ROBERT H. MACARTHUR AWARD IN ECOLOGY

Picture of Dr. James Brown     Once every two years the Ecological Society of America (ESA) gives the MacArthur Award to an established ecologist in mid-career for meritorious contributions to ecology, in the expectation of continued outstanding ecological research. In July, 2003, the ESA announced that James H. Brown, a Regents' Professor at the University of New Mexico (UNM), was chosen because of a wide range of seminal studies and his ability to blend theoretical and empirical studies. In making the announcement, the Award Committee of the ESA made the following statements: "His work on desert rodent communities is classic and has greatly advanced our understanding of animal communities. His application of island biogeography theory to mountaintops as islands was ingenious and innovative. His work in developing, with Brian Maurer, the nascent discipline of macroecology has been seminal. Like few others, Jim Brown is a consummate ecologist, with triumphs ranging from physiology to ecosystems, and with a strong evolutionary context."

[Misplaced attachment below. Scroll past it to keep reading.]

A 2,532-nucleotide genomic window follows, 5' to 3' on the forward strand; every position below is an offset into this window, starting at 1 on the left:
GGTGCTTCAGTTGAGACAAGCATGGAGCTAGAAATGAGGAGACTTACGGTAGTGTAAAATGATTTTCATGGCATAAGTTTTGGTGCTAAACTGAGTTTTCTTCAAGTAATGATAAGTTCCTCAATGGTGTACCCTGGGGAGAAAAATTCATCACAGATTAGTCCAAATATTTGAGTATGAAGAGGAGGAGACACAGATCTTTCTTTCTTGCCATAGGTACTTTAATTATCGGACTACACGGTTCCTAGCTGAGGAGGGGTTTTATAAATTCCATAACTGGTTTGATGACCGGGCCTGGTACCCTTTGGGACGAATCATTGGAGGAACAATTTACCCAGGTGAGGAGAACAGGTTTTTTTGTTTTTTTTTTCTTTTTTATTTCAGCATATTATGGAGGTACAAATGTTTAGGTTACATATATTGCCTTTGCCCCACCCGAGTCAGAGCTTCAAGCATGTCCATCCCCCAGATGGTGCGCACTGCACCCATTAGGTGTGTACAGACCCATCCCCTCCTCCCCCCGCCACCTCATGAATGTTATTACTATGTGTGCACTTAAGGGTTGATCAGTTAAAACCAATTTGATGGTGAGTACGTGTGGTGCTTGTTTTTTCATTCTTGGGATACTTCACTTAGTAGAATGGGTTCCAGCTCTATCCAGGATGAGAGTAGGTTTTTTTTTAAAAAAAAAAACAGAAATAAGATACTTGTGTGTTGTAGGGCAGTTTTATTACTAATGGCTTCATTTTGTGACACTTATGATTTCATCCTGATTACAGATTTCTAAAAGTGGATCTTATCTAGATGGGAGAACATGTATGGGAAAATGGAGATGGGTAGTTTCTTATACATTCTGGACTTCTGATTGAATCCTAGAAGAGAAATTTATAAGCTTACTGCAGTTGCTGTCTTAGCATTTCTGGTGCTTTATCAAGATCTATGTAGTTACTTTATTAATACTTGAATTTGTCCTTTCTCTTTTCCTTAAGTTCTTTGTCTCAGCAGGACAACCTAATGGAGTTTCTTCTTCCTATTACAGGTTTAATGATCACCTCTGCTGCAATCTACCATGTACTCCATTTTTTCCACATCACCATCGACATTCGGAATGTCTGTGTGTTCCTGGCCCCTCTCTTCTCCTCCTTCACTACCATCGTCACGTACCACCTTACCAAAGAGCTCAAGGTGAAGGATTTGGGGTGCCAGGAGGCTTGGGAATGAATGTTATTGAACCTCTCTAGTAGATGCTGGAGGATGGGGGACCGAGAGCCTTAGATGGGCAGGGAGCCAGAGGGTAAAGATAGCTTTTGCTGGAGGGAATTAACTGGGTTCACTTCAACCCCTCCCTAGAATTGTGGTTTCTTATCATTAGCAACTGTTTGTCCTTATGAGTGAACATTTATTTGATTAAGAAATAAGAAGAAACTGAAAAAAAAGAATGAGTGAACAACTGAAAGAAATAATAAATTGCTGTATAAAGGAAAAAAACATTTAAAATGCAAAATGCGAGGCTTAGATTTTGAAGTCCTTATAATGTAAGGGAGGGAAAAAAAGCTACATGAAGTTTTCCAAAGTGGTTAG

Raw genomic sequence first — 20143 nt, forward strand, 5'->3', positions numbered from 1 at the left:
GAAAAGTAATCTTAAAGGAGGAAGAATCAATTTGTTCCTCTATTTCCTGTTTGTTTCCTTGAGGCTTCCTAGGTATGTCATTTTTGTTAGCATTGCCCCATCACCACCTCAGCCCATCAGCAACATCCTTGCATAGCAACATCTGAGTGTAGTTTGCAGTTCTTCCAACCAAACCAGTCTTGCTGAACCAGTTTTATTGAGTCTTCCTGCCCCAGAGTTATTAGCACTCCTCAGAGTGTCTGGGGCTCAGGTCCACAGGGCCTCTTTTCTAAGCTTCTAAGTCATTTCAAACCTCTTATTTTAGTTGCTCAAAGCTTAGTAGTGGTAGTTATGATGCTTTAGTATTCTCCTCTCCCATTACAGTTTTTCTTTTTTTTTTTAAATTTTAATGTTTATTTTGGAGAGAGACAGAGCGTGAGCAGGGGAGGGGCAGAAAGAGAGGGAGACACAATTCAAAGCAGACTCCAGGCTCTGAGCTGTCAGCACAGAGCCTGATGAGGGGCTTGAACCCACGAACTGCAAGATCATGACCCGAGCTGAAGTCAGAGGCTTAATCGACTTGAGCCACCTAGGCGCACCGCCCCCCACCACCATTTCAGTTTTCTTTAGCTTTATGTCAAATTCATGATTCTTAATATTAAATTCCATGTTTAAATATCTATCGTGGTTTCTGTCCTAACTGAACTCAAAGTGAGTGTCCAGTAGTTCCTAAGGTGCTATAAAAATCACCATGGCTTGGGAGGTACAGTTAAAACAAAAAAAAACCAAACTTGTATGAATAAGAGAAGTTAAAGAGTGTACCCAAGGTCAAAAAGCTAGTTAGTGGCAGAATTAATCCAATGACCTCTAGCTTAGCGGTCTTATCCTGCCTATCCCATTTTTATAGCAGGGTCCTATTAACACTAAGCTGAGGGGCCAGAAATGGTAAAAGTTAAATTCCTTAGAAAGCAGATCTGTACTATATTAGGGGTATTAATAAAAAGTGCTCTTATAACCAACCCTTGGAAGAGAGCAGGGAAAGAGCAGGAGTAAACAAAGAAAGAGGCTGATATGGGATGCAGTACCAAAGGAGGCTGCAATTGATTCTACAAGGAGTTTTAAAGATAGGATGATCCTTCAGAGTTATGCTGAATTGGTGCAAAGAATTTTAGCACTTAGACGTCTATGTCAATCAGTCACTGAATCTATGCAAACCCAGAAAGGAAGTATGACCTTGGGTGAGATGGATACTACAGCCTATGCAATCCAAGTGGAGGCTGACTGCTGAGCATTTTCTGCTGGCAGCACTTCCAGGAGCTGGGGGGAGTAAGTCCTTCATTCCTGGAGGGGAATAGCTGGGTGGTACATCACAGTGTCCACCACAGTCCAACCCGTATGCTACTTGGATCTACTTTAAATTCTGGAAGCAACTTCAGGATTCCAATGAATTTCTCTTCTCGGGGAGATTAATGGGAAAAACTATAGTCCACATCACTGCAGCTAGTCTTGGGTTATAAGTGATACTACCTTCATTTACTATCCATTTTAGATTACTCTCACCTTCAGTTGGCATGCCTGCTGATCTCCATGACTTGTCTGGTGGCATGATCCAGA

In addition to these noted accomplishments, Jim's latest work with Dr. Brian Enquist, Jim's former graduate student, and Dr. Goeff West, a physicist from the Santa Fe Institute, on scaling and allometry may prove to have even wider impact. Using realistic constraints and optimization principles, they have been able to reproduce an amazing range of allometric relationships seen in nature. The idea is that metabolic rates vary in proportion to 3/4-power of an organism's mass; in other words, scaling laws describe how different parts or characteristics of all living organisms vary (i.e., scale) in proportion to changes in body size.

      For a more detailed overview of this work, see the recent summary article by Philip Hunter (Hunter, P. 2003. The power of power laws. The Scientist, 17:22-25).

Oct. 13, 2003

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